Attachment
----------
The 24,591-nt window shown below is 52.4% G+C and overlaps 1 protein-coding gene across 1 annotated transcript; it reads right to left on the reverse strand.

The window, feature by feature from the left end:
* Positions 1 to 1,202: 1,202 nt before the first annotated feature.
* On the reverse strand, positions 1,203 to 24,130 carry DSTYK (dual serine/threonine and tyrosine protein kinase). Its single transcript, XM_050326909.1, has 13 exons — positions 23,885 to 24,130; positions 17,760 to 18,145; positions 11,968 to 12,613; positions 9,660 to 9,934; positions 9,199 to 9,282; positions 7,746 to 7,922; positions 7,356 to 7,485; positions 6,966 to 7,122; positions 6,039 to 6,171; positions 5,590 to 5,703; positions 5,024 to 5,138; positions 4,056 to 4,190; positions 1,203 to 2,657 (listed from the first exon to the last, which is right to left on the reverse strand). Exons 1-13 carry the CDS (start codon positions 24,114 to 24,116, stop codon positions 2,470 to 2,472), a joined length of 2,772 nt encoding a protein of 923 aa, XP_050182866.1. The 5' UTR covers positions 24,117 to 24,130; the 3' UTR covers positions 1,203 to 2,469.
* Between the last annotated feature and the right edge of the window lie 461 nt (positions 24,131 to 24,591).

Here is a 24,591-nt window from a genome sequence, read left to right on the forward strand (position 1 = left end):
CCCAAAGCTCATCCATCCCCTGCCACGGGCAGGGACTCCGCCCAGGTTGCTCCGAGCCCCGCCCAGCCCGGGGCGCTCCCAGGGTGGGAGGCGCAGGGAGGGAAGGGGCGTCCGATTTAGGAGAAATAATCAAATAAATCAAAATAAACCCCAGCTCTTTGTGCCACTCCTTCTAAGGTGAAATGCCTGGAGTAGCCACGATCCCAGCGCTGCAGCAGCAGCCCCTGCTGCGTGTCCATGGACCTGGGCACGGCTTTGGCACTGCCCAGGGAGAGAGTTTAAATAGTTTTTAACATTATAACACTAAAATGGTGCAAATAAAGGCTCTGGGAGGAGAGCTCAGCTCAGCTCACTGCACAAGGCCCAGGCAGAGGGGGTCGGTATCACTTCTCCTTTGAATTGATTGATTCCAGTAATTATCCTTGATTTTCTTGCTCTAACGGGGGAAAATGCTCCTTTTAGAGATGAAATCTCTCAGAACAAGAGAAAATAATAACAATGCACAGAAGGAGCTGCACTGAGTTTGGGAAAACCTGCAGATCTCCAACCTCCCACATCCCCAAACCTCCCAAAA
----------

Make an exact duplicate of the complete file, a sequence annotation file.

The 24,591-nt window shown below is 52.4% G+C and overlaps 1 protein-coding gene across 1 annotated transcript; it reads right to left on the reverse strand.

The window, feature by feature from the left end:
* Positions 1 to 1,202: 1,202 nt before the first annotated feature.
* On the reverse strand, positions 1,203 to 24,130 carry DSTYK (dual serine/threonine and tyrosine protein kinase). Its single transcript, XM_050326909.1, has 13 exons — positions 23,885 to 24,130; positions 17,760 to 18,145; positions 11,968 to 12,613; positions 9,660 to 9,934; positions 9,199 to 9,282; positions 7,746 to 7,922; positions 7,356 to 7,485; positions 6,966 to 7,122; positions 6,039 to 6,171; positions 5,590 to 5,703; positions 5,024 to 5,138; positions 4,056 to 4,190; positions 1,203 to 2,657 (listed from the first exon to the last, which is right to left on the reverse strand). Exons 1-13 carry the CDS (start codon positions 24,114 to 24,116, stop codon positions 2,470 to 2,472), a joined length of 2,772 nt encoding a protein of 923 aa, XP_050182866.1. The 5' UTR covers positions 24,117 to 24,130; the 3' UTR covers positions 1,203 to 2,469.
* Between the last annotated feature and the right edge of the window lie 461 nt (positions 24,131 to 24,591).

Here is a 24,591-nt window from a genome sequence, read left to right on the forward strand (position 1 = left end):
CCCAAAGCTCATCCATCCCCTGCCACGGGCAGGGACTCCGCCCAGGTTGCTCCGAGCCCCGCCCAGCCCGGGGCGCTCCCAGGGTGGGAGGCGCAGGGAGGGAAGGGGCGTCCGATTTAGGAGAAATAATCAAATAAATCAAAATAAACCCCAGCTCTTTGTGCCACTCCTTCTAAGGTGAAATGCCTGGAGTAGCCACGATCCCAGCGCTGCAGCAGCAGCCCCTGCTGCGTGTCCATGGACCTGGGCACGGCTTTGGCACTGCCCAGGGAGAGAGTTTAAATAGTTTTTAACATTATAACACTAAAATGGTGCAAATAAAGGCTCTGGGAGGAGAGCTCAGCTCAGCTCACTGCACAAGGCCCAGGCAGAGGGGGTCGGTATCACTTCTCCTTTGAATTGATTGATTCCAGTAATTATCCTTGATTTTCTTGCTCTAACGGGGGAAAATGCTCCTTTTAGAGATGAAATCTCTCAGAACAAGAGAAAATAATAACAATGCACAGAAGGAGCTGCACTGAGTTTGGGAAAACCTGCAGATCTCCAACCTCCCACATCCCCAAACCTCCCAAAA